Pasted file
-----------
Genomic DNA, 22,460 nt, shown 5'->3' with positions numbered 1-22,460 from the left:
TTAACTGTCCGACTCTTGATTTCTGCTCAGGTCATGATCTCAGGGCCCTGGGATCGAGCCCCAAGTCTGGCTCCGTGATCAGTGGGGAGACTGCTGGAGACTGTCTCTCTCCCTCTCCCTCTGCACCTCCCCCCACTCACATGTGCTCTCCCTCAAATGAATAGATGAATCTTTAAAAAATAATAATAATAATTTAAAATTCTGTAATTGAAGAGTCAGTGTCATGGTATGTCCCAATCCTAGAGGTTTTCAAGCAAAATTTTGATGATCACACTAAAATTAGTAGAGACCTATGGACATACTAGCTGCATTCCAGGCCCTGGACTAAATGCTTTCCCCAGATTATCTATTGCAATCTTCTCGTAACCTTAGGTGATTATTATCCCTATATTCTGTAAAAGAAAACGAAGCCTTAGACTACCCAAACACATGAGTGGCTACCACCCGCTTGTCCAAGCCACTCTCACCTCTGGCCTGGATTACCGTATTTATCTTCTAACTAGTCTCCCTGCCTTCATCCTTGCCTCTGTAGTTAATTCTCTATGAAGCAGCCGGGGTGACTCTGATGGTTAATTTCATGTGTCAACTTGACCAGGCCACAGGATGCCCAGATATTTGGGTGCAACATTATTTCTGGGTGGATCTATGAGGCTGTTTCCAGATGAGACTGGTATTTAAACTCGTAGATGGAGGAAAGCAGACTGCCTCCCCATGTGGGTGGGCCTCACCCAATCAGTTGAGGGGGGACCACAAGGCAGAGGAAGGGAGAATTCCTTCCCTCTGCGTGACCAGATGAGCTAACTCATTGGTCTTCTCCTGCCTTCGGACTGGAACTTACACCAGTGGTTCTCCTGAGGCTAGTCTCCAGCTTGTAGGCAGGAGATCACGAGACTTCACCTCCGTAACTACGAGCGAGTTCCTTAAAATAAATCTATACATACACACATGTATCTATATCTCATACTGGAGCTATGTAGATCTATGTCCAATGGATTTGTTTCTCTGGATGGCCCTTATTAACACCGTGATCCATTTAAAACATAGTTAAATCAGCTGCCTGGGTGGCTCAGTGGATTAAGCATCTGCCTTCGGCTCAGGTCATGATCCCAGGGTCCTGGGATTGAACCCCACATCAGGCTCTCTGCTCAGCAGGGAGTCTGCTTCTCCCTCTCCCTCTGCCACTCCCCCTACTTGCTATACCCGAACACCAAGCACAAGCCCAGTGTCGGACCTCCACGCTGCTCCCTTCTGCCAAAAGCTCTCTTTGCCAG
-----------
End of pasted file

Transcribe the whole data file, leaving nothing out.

Genomic DNA, 22,460 nt, shown 5'->3' with positions numbered 1-22,460 from the left:
TTAACTGTCCGACTCTTGATTTCTGCTCAGGTCATGATCTCAGGGCCCTGGGATCGAGCCCCAAGTCTGGCTCCGTGATCAGTGGGGAGACTGCTGGAGACTGTCTCTCTCCCTCTCCCTCTGCACCTCCCCCCACTCACATGTGCTCTCCCTCAAATGAATAGATGAATCTTTAAAAAATAATAATAATAATTTAAAATTCTGTAATTGAAGAGTCAGTGTCATGGTATGTCCCAATCCTAGAGGTTTTCAAGCAAAATTTTGATGATCACACTAAAATTAGTAGAGACCTATGGACATACTAGCTGCATTCCAGGCCCTGGACTAAATGCTTTCCCCAGATTATCTATTGCAATCTTCTCGTAACCTTAGGTGATTATTATCCCTATATTCTGTAAAAGAAAACGAAGCCTTAGACTACCCAAACACATGAGTGGCTACCACCCGCTTGTCCAAGCCACTCTCACCTCTGGCCTGGATTACCGTATTTATCTTCTAACTAGTCTCCCTGCCTTCATCCTTGCCTCTGTAGTTAATTCTCTATGAAGCAGCCGGGGTGACTCTGATGGTTAATTTCATGTGTCAACTTGACCAGGCCACAGGATGCCCAGATATTTGGGTGCAACATTATTTCTGGGTGGATCTATGAGGCTGTTTCCAGATGAGACTGGTATTTAAACTCGTAGATGGAGGAAAGCAGACTGCCTCCCCATGTGGGTGGGCCTCACCCAATCAGTTGAGGGGGGACCACAAGGCAGAGGAAGGGAGAATTCCTTCCCTCTGCGTGACCAGATGAGCTAACTCATTGGTCTTCTCCTGCCTTCGGACTGGAACTTACACCAGTGGTTCTCCTGAGGCTAGTCTCCAGCTTGTAGGCAGGAGATCACGAGACTTCACCTCCGTAACTACGAGCGAGTTCCTTAAAATAAATCTATACATACACACATGTATCTATATCTCATACTGGAGCTATGTAGATCTATGTCCAATGGATTTGTTTCTCTGGATGGCCCTTATTAACACCGTGATCCATTTAAAACATAGTTAAATCAGCTGCCTGGGTGGCTCAGTGGATTAAGCATCTGCCTTCGGCTCAGGTCATGATCCCAGGGTCCTGGGATTGAACCCCACATCAGGCTCTCTGCTCAGCAGGGAGTCTGCTTCTCCCTCTCCCTCTGCCACTCCCCCTACTTGCTATACCCGAACACCAAGCACAAGCCCAGTGTCGGACCTCCACGCTGCTCCCTTCTGCCAAAAGCTCTCTTTGCCAG